Finally, in the basic setup we can add additional inbound mail servers, and of course make a note of the records we’ll need to change later on to switch MX records over from our on-premises mail server to the GFI service:
There’s a couple of reasons why you’d wish to synchronize your local directory with your online service. First of all, there’s the ability to block unknown email addresses at the “edge” and prevent any attempt to deliver them to your local Exchange server. Secondly is if you wish to be able to give end-user access to the spam quarantine and release messages themselves.
Typically, there are two ways to accomplish this – first is via a dedicated on-premise piece of software that sits behind the perimeter network and reads the local Active Directory or Exchange organization information and synchronizes that data to the mail scanning solution, and the second is by the mail scanning solution initiating a connection to the on-premises Active Directory or other LDAP directory.
Personally, my preferred approach is the former, as larger enterprises especially tend to deploy dedicated DMZ networks and are not able or willing to allow an external internet-based source to connect to their on-premises directory. However the downside is that the on-premises sync tool often requires some maintenance and occasional troubleshooting.
GFI’s approach is to use the LDAP-based approach, which for the target market – small and medium enterprises – seems most appropriate as it’s low maintenance and requires minimal time and effort to keep running.
The configuration is fairly straightforward; once you have allowed GFI’s IP address ranges to contact an Active Directory domain controller (via port 636, if you want to ensure traffic is encrypted), GFI provide a wizard-driven interface to enter your server details:
After entering server details, you are able to test the configuration to ensure that it is indeed valid.
And finally, it gives an overview of the users it plans to create accounts for within the GFI service:
To be honest, it couldn’t get more straightforward. Another thing I did check was that it could handle more than just mailboxes – for example in my example organization, I’ve got mailboxes hosted on Office 365 and it imported these also without any issue.
A key area most administrators in companies large and small are interested in, is the reporting facilities that a product offers. Being able to demonstrate that a product is working is very important when the time comes to prove that it’s been a valuable investment.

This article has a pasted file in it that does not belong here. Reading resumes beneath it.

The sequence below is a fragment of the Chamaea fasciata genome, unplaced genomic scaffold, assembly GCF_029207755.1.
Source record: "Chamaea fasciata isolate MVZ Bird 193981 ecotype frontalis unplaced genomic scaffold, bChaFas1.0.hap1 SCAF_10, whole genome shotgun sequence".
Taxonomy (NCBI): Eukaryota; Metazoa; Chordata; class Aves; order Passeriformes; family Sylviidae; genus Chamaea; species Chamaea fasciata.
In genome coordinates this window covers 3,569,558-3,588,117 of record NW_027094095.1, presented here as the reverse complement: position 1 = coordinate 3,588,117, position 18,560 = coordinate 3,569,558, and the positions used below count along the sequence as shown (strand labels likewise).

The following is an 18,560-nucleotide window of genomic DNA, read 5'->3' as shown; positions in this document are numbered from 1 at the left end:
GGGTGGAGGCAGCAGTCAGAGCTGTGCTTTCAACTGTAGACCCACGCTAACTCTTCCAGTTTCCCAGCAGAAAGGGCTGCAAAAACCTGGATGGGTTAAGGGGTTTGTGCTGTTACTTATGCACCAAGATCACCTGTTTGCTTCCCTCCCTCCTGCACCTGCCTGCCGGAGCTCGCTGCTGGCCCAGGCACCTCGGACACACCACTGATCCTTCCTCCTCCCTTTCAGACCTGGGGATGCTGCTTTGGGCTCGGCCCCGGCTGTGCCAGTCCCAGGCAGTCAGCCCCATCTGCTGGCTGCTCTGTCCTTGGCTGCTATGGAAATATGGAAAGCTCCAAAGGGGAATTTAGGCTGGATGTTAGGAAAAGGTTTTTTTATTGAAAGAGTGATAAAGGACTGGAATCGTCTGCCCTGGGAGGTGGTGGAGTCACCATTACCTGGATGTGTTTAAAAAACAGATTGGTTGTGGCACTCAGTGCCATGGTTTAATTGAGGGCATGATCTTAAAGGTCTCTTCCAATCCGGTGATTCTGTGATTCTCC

So GFI’s product certainly delivers in this area. I’m not a big fan of reports myself so I don’t get all that excited about them – and based on my demo experience, I haven’t been able to generate enough traffic to generate something worth showing, but suffice to say the facility is there and on a par with competitors:
The second type of reporting is message tracking reports – essential for troubleshooting delivery issues and verying that a message was or wasn’t delivered. I can definitely say that the product delivers in this area – and is equal or better to most other competitors – for example compared to FOPE it’s a lot easier to use, a bit more flexible and shows an equal amount of information:
Policy rules are an area that bigger customers I deal with do use and some find essential. The kind of things policies can do include:
Profanity rules and exceptions; for example engineering terms that double as mild swearwords, or a pharmaceutical company wanting to ensure that messages containing references to certain prescription medicine aren’t blocked.
Confidentiality rules; for example to ensure that key terms or patterns are not sent outside the organization – such as credit card numbers.
Encryption rules; for example to ensure that TLS is enforced between particular domains.
This is one area that just yet, GFI aren’t offering extensive functionality. However I don’t see these kind of features being used extensively in the small and medium business sectors, so it’s not in my opinion a big issue. For the most part this functionality can be used in Exchange itself using Transport rules or whitelisting domains or senders within the GFI service. In regards to TLS, GFI have confirmed opportunistic TLS (i.e. if the recipient domain supports it, TLS will be used) can be switched on if a customer requires it.
Overall, I’m pretty impressed with the GFI MailEssentials Online service. It doesn’t feel like a “new” offering and it’s clear that the service is based upon experience elsewhere, possibly the many years offering similar products like the on-premises product.
I also think there is a great opening for MailEssentials for the SMB market looking to move/migrate from services with an uncertain future – like Webroot, who are closing their email protection service. It will be interesting to see if this good timing pays off, and to be honest I hope it does.